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By Smaktakula

Recent discoveries have confirmed scientists’ long-standing fears regarding the dangers sharks pose to humanity.  Evidence from this research suggests that the threat of shark-on-human violence has never been more prevalent than it is today.  Several disturbing trends point to not only an increase in anti-human behavior, but also evidence of a of sophistication and coordination among the shark community far more advanced than what scientists had previously believed.

He May Look Cuddly, But In Reality He Is A Killing Machine.

The popular image of sharks in the public’s conciousness has undergone many transformations in the nearly forty years since Peter Benchley’s Jaws was first published.  Originally poorly-understood as mysterious and perhaps even supernatural sea monsters, sharks began to be seen as soulless eating machines in the wake of Benchley’s thriller and the Stephen Spielberg-helmed film it inspired.

More recently, led by shark apologists such as Benchley himself, the public perception of these creatures has softened, now depicting these blood-maddened killers as complex alpha-predators, the shark being not a monster to be dreaded, but a necessary spoke in the great wheel of life.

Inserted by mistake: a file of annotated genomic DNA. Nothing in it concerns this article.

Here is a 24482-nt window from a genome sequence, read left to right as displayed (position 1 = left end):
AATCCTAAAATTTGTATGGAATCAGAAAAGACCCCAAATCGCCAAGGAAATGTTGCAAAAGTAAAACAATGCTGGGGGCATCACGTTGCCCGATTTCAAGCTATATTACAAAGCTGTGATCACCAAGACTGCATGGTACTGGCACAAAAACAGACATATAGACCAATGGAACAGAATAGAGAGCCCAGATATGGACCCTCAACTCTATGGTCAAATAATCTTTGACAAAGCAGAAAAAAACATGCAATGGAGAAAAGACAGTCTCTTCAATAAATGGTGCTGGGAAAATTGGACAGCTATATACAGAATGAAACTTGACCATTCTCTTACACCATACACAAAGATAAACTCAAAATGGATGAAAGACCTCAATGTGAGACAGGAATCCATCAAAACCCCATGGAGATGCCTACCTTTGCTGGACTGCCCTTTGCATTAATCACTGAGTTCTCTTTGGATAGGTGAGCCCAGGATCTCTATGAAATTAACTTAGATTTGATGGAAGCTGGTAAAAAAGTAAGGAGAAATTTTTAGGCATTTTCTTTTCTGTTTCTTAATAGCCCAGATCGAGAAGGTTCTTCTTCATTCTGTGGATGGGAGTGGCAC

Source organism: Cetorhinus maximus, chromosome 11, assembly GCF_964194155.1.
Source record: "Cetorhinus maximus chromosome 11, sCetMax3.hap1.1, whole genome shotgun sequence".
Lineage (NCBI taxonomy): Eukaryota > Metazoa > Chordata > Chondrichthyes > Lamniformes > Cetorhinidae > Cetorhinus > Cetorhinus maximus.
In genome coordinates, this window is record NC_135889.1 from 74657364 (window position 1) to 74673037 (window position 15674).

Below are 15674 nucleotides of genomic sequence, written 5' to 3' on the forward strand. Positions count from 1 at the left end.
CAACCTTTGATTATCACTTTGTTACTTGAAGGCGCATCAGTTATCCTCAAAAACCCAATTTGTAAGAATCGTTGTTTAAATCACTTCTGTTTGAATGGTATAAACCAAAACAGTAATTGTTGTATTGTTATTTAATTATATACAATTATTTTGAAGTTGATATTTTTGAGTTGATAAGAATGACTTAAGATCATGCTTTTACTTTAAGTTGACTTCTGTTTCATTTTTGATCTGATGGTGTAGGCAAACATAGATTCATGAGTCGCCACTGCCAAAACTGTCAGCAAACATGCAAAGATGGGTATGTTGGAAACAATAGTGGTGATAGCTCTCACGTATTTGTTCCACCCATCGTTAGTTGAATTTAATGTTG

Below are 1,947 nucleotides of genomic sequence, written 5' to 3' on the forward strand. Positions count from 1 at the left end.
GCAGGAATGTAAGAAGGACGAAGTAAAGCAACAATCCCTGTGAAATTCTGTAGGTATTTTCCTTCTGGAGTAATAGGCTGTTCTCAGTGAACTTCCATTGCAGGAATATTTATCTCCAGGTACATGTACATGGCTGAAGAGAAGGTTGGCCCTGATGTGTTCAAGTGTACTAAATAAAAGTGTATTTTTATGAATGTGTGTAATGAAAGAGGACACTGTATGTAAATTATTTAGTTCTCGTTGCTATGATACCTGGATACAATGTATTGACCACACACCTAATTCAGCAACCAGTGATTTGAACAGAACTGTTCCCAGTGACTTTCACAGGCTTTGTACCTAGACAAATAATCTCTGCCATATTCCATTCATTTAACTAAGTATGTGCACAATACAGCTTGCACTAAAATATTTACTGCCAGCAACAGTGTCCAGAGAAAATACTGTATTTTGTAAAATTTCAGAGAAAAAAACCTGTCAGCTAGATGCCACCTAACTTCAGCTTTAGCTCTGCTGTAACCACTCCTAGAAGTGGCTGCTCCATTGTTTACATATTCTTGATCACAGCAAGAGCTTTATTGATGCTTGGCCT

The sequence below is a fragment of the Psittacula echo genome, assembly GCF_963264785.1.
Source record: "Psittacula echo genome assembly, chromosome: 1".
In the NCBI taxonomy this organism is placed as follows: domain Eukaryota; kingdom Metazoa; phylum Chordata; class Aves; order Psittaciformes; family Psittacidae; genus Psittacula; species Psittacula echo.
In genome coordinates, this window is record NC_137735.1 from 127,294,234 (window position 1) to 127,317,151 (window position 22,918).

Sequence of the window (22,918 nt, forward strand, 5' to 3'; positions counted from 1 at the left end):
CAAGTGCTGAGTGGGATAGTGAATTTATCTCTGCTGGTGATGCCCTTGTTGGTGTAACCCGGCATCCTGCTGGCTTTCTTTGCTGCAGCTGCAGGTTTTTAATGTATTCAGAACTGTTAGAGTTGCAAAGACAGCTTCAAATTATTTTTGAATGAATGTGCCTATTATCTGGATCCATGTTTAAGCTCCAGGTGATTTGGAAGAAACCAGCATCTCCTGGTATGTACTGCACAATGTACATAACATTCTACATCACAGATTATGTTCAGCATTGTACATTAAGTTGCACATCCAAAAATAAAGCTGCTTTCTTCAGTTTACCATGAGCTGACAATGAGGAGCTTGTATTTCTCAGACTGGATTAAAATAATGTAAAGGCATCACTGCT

For years, critics have charged that this approach was naive and even dangerous.  Science may have bourne them out.    Recent film evidence shows sharks have begun stalking kayakers.  Even more chilling is the observation by scientists in South Africa that sharks select their prey in a manner similar to that of human serial killers.

A recently discovered photo may be the tipping point in the public consciousness, the final insult which will force humanity to stand up and take notice of the oncoming threat.  The photo appears to show some sort of terrestrial shark–or landshark–preparing to devour former celebrity and current Canadian Dan Aykroyd:

Candygram!

Until recently, the sharks have been content to take humans in ones and twos.  Incontrovertible evidence shows that their attacks are becoming more bold, and that sharks show increasing signs that they are set to rise up in a united show of force.  Humanity’s bloody reckoning increasingly seems like a when, and not an if.

Humanity has the numbers; it’s not yet too late to stem the tide of the sharks’ toothy advance.  However, only when the world reaches a fever-pitch shark hysteria as it did in the weeks following the premier of Jaws, will society be taking this threat for what it is worth.  The longer this awakening is delayed, the smaller the chance that humanity will be ready for the Dorsal Dawn.

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